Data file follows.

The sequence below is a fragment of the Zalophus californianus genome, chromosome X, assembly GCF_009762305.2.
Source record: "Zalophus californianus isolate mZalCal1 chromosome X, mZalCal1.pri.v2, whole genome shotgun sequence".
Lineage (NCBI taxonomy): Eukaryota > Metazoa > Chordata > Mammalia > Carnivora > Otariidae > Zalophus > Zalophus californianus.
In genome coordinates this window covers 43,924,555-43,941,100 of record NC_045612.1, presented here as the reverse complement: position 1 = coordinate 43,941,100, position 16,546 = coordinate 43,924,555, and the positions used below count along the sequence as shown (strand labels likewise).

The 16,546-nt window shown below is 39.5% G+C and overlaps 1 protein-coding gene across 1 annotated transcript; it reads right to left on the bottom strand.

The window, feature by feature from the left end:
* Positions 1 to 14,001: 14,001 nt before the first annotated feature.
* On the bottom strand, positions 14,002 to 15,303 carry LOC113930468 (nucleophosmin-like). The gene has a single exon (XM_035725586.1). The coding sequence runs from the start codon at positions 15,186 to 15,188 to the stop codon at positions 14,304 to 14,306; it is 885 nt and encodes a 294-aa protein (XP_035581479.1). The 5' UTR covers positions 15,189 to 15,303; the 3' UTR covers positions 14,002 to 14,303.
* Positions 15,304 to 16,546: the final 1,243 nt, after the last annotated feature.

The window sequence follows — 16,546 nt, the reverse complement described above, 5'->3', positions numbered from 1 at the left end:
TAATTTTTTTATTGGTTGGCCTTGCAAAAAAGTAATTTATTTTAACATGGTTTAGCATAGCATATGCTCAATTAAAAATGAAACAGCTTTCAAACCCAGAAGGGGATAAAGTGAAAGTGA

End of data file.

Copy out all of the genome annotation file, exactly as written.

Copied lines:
The sequence below is a fragment of the Zalophus californianus genome, chromosome X, assembly GCF_009762305.2.
Source record: "Zalophus californianus isolate mZalCal1 chromosome X, mZalCal1.pri.v2, whole genome shotgun sequence".
Lineage (NCBI taxonomy): Eukaryota > Metazoa > Chordata > Mammalia > Carnivora > Otariidae > Zalophus > Zalophus californianus.
In genome coordinates this window covers 43,924,555-43,941,100 of record NC_045612.1, presented here as the reverse complement: position 1 = coordinate 43,941,100, position 16,546 = coordinate 43,924,555, and the positions used below count along the sequence as shown (strand labels likewise).

The 16,546-nt window shown below is 39.5% G+C and overlaps 1 protein-coding gene across 1 annotated transcript; it reads right to left on the bottom strand.

The window, feature by feature from the left end:
* Positions 1 to 14,001: 14,001 nt before the first annotated feature.
* On the bottom strand, positions 14,002 to 15,303 carry LOC113930468 (nucleophosmin-like). The gene has a single exon (XM_035725586.1). The coding sequence runs from the start codon at positions 15,186 to 15,188 to the stop codon at positions 14,304 to 14,306; it is 885 nt and encodes a 294-aa protein (XP_035581479.1). The 5' UTR covers positions 15,189 to 15,303; the 3' UTR covers positions 14,002 to 14,303.
* Positions 15,304 to 16,546: the final 1,243 nt, after the last annotated feature.

The window sequence follows — 16,546 nt, the reverse complement described above, 5'->3', positions numbered from 1 at the left end:
TAATTTTTTTATTGGTTGGCCTTGCAAAAAAGTAATTTATTTTAACATGGTTTAGCATAGCATATGCTCAATTAAAAATGAAACAGCTTTCAAACCCAGAAGGGGATAAAGTGAAAGTGA